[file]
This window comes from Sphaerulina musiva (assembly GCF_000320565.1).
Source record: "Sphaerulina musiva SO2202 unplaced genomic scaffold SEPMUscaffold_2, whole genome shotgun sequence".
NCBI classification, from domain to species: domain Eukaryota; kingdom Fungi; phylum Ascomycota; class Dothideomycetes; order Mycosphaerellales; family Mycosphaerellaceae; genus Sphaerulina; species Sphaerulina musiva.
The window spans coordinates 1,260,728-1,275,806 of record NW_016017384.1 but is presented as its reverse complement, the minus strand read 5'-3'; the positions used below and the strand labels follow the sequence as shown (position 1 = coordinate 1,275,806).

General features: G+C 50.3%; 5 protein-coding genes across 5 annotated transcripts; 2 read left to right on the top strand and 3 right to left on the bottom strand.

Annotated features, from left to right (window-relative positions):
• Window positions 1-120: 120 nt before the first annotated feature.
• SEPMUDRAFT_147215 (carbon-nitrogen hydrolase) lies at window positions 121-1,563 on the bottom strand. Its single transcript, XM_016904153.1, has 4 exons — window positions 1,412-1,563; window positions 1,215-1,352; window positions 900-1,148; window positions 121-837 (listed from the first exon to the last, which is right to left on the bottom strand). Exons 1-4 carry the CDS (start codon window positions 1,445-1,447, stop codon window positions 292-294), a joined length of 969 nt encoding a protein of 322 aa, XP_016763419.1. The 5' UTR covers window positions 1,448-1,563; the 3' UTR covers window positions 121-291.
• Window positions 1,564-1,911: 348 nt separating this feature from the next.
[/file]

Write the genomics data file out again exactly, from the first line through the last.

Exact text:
This window comes from Sphaerulina musiva (assembly GCF_000320565.1).
Source record: "Sphaerulina musiva SO2202 unplaced genomic scaffold SEPMUscaffold_2, whole genome shotgun sequence".
NCBI classification, from domain to species: domain Eukaryota; kingdom Fungi; phylum Ascomycota; class Dothideomycetes; order Mycosphaerellales; family Mycosphaerellaceae; genus Sphaerulina; species Sphaerulina musiva.
The window spans coordinates 1,260,728-1,275,806 of record NW_016017384.1 but is presented as its reverse complement, the minus strand read 5'-3'; the positions used below and the strand labels follow the sequence as shown (position 1 = coordinate 1,275,806).

General features: G+C 50.3%; 5 protein-coding genes across 5 annotated transcripts; 2 read left to right on the top strand and 3 right to left on the bottom strand.

Annotated features, from left to right (window-relative positions):
• Window positions 1-120: 120 nt before the first annotated feature.
• SEPMUDRAFT_147215 (carbon-nitrogen hydrolase) lies at window positions 121-1,563 on the bottom strand. Its single transcript, XM_016904153.1, has 4 exons — window positions 1,412-1,563; window positions 1,215-1,352; window positions 900-1,148; window positions 121-837 (listed from the first exon to the last, which is right to left on the bottom strand). Exons 1-4 carry the CDS (start codon window positions 1,445-1,447, stop codon window positions 292-294), a joined length of 969 nt encoding a protein of 322 aa, XP_016763419.1. The 5' UTR covers window positions 1,448-1,563; the 3' UTR covers window positions 121-291.
• Window positions 1,564-1,911: 348 nt separating this feature from the next.